We enrolled 608 patients with clinical IA lung adenocarcinomas, of whom the located segment of the tumors was known, at 4 institutions (Hiroshima University, Kanagawa Cancer Center, Cancer Institute Hospital, and Hyogo Cancer Center) from August 1, 2005 to June 30, 2010. The database has been maintained prospectively, and patients' data were obtained retrospectively from multicenter databases. Patients with incompletely resected tumors (R1 or R2) and those with multiple tumors or a history of previous lung cancer operations were excluded from this database. Before complete R0 resection, PET/CT and HRCT were taken for all patients. We did not ask the patients to hold a deep inspiration breath during the tomography. maxSUV was evaluated independently by each institutional radiologist.

We defined the lung segments 1, 2, 3, and 6 as UZ and segments 4, 5, 7, 8, 9, and 10 as LZ. The stages of the tumors were classified according to the 7th edition of the TNM [6]. In case HRCT revealed a swelling lymph node and PET/CT showed no accumulation at the mediastinal or hilar lymph node, endobronchial ultrasonography or mediastinoscopy for detecting lymph node metastases were not performed. Patients with pathological lymph node metastases received postoperative platinum-based chemotherapy. Surgically resected tumors were fixed in 10% formalin and embedded in paraffin. Sections of the largest cut of tumors and lymph node with hematoxylin-eosin and elastica van Gieson staining were evaluated histopathologically, including lymphatic invasion (Ly), vascular invasion (V), pleural invasion (Pl), and lymph node metastases (N). Each Institutional Review Board granted approval for this study. Informed consent from the individual patients was not required because this was a retrospective review of medical records from multicenter databases prospectively maintained.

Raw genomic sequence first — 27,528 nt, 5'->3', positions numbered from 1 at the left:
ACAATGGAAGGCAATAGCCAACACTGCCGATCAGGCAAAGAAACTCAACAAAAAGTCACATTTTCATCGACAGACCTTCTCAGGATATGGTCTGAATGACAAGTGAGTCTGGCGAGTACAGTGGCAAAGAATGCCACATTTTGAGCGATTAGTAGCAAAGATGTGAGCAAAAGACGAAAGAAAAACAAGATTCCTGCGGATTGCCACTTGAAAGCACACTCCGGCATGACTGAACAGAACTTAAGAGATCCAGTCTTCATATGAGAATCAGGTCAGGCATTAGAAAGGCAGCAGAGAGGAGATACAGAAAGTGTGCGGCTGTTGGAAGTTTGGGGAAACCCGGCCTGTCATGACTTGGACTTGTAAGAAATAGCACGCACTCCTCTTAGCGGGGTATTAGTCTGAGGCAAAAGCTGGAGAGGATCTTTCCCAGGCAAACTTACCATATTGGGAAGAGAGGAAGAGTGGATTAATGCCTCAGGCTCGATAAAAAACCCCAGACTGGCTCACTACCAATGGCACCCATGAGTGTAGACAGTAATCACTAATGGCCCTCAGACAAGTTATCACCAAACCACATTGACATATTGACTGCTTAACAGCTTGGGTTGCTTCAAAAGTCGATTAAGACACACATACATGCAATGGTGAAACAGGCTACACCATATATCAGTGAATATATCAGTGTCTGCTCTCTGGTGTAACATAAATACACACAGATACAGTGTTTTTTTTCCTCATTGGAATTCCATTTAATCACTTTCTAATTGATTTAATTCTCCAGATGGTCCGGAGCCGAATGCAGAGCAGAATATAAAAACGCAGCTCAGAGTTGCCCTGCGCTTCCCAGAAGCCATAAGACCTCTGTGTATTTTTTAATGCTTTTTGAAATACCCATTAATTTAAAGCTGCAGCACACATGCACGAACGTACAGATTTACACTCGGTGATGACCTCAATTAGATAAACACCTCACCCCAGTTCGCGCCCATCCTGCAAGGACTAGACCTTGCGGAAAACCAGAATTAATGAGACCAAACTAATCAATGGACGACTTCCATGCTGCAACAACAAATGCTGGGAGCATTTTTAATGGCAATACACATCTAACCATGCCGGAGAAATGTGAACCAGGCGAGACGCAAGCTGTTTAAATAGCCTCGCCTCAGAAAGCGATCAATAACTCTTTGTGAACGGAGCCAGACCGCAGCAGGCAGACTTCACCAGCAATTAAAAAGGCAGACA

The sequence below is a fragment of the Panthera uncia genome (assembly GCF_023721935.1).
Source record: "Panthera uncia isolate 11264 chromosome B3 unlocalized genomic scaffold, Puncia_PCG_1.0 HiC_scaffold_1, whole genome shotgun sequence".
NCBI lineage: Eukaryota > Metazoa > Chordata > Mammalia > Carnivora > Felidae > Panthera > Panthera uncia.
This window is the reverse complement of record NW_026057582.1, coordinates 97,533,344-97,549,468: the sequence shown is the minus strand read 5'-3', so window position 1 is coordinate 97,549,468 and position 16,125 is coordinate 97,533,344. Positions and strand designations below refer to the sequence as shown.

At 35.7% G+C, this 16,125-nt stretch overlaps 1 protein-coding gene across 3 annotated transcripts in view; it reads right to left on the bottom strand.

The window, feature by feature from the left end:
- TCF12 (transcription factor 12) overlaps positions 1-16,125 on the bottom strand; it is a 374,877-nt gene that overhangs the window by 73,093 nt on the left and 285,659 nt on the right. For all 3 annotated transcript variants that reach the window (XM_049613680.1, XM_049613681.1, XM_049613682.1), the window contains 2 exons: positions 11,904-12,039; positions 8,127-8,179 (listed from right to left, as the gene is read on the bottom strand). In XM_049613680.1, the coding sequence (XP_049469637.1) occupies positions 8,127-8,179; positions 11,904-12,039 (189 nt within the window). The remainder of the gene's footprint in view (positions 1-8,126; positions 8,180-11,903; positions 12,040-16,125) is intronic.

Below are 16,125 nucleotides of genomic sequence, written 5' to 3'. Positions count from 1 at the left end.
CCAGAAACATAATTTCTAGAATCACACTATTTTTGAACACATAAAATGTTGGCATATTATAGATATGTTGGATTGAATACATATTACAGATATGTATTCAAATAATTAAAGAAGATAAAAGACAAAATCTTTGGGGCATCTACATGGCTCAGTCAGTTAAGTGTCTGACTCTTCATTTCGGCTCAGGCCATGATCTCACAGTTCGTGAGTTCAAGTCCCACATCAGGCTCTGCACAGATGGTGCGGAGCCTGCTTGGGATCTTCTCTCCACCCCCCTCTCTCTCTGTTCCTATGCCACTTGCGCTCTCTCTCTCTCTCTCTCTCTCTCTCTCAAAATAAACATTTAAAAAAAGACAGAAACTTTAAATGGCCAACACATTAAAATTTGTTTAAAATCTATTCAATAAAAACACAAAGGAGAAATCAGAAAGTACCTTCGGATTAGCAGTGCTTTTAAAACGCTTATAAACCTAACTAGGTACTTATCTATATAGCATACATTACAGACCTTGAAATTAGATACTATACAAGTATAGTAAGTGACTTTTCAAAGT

High-Resolution Computed Tomography

Chest images were obtained using 16-row multidetector CT, which was independent of subsequent 18F-fluorodeoxyglucose PET/CT examinations. High-resolution images of the tumors were acquired using the following parameters: 120 kVp, 200 mA, section thickness 1-2 mm, pixel resolution 512 × 512, scanning time 0.5-1 s, a high spatial reconstruction algorithm with a 20-cm field of view (FOV), and mediastinal (level, 40 HU; width, 400 HU) and lung (level, −600 HU; width, 1,600 HU) window settings.

18F-Fluorodeoxyglucose Positron Emission Tomography/Computed Tomography

The patients were instructed to fast for more than 4 h prior to an intravenous injection of 74-370 MBq of 18F-fluorodeoxyglucose. Their blood glucose level was confirmed to be <150 mg/dl before injection. Patients with blood glucose values ≥150 mg/dl were excluded. Sixty minutes after the intravenous injection of 18F-fluorodeoxyglucose, all patients were positioned in a supine position on the imaging table and were instructed to breathe freely. The images were obtained using Discovery ST (GE Healthcare, Little Chalfont, UK), Aquiduo (Toshiba Medical Systems Corporation, Tochigi, Japan), or Biograph Sensation 16 (Siemens Healthcare, Erlangen, Germany) integrated PET/CT scanners. Hiroshima University was the control institute. Low-dose unenhanced CT images of 2- to 4-mm section thickness for attenuation correction and localization of lesions were obtained from the head to the pelvic floor of each patient using a standard protocol. Immediately after CT, PET covered the identical axial FOV for 2-4 min per table position depending on the condition of the patient and scanner performance. Both CT and PET studies proceeded during normal tidal breathing. All PET images with a 50-cm FOV were reconstructed using a FORE-OSEM algorithm with CT-derived attenuation correction.